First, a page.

Notes on Sentience and Large Language Models

A collection of some relevant commentary about the recent story that a Google employee [was] reportedly put on leave after claiming chatbot became sentient, similar to a ‘kid that happened to know physics’.

First: the posting of the interview with the AI (it’s called LaMDA). It’s worth a read if you want to see what is sitting under all the fuss.

Second: The unequivocal counter-argument that, while this is a tremendous advance in language modelling, it is not sentience, it is just a massive statistical model that generates text based on text it has seen before:

Nonsense. Neither LaMDA nor any of its cousins (GPT-3) are remotely intelligent. All they do is match patterns, draw from massive statistical databases of human language. The patterns might be cool, but language these systems utter doesn’t actually mean anything at all. And it sure as hell doesn’t mean that these systems are sentient.

Third: The text that the AI generates depends on the text it has seen. It is very responsive to leading questions:

Is this language model sentient? Is sentience a matter of “yes you are a sentient” (e.g. a dog) or “no you aren’t (e.g. a rock)”. Or are there matters of degree? Is a bee as sentient as a dolphin? If a machine became sentient would humans even be able to recognise it?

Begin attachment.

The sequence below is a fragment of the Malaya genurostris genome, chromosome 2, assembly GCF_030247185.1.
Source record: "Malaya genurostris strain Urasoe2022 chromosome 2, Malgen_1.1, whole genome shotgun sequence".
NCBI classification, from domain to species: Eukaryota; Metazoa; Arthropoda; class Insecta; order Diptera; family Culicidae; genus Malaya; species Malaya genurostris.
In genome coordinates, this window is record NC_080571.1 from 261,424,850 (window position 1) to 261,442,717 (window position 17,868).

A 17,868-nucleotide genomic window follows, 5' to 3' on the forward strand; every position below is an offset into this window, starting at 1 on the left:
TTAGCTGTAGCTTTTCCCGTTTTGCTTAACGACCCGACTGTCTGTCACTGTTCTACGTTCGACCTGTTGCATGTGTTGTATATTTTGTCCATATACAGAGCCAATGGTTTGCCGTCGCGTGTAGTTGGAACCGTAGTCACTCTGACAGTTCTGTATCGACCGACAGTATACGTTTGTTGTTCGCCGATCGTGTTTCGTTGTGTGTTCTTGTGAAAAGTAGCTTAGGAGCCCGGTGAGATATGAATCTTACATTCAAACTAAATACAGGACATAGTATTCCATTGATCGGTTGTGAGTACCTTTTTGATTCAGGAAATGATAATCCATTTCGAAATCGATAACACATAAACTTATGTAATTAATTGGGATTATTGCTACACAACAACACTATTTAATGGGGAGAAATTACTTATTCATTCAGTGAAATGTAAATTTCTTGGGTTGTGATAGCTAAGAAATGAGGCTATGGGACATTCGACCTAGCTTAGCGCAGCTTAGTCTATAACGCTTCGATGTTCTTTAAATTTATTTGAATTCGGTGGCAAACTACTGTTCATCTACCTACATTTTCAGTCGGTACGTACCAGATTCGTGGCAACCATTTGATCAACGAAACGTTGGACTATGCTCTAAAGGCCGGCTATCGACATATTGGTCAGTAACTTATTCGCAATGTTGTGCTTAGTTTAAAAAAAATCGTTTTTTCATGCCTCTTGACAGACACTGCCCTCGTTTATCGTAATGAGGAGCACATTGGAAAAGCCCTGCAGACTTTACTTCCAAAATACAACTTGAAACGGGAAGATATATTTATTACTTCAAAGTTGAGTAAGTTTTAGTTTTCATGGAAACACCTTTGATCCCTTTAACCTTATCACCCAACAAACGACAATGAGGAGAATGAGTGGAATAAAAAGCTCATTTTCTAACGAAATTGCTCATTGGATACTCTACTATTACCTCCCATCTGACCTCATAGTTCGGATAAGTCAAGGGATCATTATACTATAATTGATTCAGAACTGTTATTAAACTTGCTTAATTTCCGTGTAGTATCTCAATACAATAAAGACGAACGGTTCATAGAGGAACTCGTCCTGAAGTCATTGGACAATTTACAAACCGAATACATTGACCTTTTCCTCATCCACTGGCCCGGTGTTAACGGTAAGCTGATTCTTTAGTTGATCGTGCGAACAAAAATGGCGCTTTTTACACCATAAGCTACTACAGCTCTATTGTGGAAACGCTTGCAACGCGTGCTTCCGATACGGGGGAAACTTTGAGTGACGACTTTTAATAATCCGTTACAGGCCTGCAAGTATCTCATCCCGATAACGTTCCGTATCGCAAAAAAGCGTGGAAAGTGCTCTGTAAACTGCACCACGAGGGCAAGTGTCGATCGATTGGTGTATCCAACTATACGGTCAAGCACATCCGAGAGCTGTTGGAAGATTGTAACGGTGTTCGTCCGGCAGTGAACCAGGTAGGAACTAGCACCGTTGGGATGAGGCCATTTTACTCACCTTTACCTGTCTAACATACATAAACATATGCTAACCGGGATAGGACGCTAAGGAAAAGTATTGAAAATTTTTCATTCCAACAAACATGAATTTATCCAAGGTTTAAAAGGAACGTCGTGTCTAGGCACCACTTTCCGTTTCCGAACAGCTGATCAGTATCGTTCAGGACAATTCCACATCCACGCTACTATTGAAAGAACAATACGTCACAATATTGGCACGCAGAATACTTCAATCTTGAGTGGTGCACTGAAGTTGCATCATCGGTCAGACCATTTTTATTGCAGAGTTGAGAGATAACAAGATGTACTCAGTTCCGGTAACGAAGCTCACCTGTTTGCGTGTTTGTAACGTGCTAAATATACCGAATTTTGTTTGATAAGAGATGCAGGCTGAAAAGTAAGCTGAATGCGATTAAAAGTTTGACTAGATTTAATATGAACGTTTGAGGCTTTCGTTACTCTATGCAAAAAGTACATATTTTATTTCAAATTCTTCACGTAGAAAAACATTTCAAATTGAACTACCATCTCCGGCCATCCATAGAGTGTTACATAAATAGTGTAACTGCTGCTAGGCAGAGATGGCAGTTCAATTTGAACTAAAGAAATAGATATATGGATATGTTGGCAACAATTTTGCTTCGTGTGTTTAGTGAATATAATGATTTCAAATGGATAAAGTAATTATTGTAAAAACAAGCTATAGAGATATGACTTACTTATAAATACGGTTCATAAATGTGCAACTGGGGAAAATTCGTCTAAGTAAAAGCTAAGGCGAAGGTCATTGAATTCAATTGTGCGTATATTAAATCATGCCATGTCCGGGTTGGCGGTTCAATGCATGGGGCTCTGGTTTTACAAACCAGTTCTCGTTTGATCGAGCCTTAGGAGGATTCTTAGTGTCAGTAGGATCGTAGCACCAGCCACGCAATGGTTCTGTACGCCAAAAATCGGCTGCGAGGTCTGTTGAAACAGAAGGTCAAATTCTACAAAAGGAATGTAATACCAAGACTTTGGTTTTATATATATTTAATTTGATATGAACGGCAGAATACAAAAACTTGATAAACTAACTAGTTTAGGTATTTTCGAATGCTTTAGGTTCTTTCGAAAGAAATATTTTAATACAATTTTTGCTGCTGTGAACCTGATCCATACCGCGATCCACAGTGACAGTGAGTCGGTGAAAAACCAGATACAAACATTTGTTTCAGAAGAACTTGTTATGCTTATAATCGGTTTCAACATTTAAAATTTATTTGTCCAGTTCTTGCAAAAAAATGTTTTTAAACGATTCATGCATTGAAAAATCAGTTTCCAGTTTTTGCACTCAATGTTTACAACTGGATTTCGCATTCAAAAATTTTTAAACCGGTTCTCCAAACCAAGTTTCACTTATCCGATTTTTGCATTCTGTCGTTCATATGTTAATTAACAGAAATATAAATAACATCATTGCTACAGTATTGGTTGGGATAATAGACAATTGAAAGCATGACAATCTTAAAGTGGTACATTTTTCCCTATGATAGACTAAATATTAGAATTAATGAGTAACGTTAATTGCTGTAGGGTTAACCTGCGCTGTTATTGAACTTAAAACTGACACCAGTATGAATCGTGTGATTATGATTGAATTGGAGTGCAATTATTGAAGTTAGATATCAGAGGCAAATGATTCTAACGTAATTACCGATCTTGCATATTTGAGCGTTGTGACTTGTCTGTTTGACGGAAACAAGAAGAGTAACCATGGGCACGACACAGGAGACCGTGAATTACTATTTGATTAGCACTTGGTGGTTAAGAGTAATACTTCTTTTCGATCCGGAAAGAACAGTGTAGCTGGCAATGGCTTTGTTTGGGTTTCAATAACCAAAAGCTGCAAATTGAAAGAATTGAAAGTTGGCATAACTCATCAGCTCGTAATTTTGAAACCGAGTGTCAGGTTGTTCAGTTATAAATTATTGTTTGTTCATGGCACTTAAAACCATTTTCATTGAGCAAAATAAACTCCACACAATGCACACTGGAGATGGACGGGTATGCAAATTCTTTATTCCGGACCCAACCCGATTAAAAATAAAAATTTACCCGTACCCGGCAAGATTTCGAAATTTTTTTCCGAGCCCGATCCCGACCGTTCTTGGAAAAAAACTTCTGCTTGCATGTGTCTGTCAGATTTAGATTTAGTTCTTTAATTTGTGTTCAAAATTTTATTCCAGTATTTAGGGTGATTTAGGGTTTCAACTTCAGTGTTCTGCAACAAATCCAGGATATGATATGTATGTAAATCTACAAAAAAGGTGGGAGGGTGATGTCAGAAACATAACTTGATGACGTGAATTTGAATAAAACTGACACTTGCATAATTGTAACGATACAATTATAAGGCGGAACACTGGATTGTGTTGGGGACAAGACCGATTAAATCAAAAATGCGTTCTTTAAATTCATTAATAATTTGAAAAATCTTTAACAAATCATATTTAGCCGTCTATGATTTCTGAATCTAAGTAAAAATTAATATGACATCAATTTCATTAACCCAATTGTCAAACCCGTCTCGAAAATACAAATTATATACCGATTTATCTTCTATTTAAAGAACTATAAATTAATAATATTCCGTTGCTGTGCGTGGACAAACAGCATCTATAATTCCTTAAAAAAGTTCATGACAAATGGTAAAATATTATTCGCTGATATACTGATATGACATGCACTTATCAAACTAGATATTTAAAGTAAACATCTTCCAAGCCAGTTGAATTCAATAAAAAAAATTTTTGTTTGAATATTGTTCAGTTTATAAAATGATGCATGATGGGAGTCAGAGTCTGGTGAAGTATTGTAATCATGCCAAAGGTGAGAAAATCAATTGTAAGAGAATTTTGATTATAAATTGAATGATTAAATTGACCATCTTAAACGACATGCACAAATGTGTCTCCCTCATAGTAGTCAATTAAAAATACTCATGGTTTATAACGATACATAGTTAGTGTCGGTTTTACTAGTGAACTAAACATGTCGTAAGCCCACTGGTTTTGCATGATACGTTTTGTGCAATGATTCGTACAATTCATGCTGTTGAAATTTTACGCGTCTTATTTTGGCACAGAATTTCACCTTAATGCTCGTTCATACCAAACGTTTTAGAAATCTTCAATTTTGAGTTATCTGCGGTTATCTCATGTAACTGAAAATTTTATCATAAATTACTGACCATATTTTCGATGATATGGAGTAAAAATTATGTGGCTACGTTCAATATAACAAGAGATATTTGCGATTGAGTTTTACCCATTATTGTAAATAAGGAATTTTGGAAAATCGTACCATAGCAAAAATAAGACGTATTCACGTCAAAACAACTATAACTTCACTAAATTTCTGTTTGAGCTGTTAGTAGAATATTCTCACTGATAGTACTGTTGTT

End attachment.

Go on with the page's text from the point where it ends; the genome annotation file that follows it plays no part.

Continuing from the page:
We used to think that the Turing test would be a good benchmark of whether a machine could (appear to) think. We are now well past that point.

It takes me back to my anthropology studies. It turns out it’s quite tricky to define what distinguishes humans from animals. We used to think it was ‘tool use’ until we discovered primates using tools. When we saw something that passed as ‘human’ according to the definition, but was obviously not human, we changed the definition. Seems we are in a similar place with AI.

A more pressing issue than the ‘sentient or not’ debate is ‘what are we going to do about it’. It’s the ethical side of these advances which are both terrific and terrifying. With deepfake imagery and these language models, the possibilities both good and bad are hard to get your head around.

So I leave you with.

Fourth:

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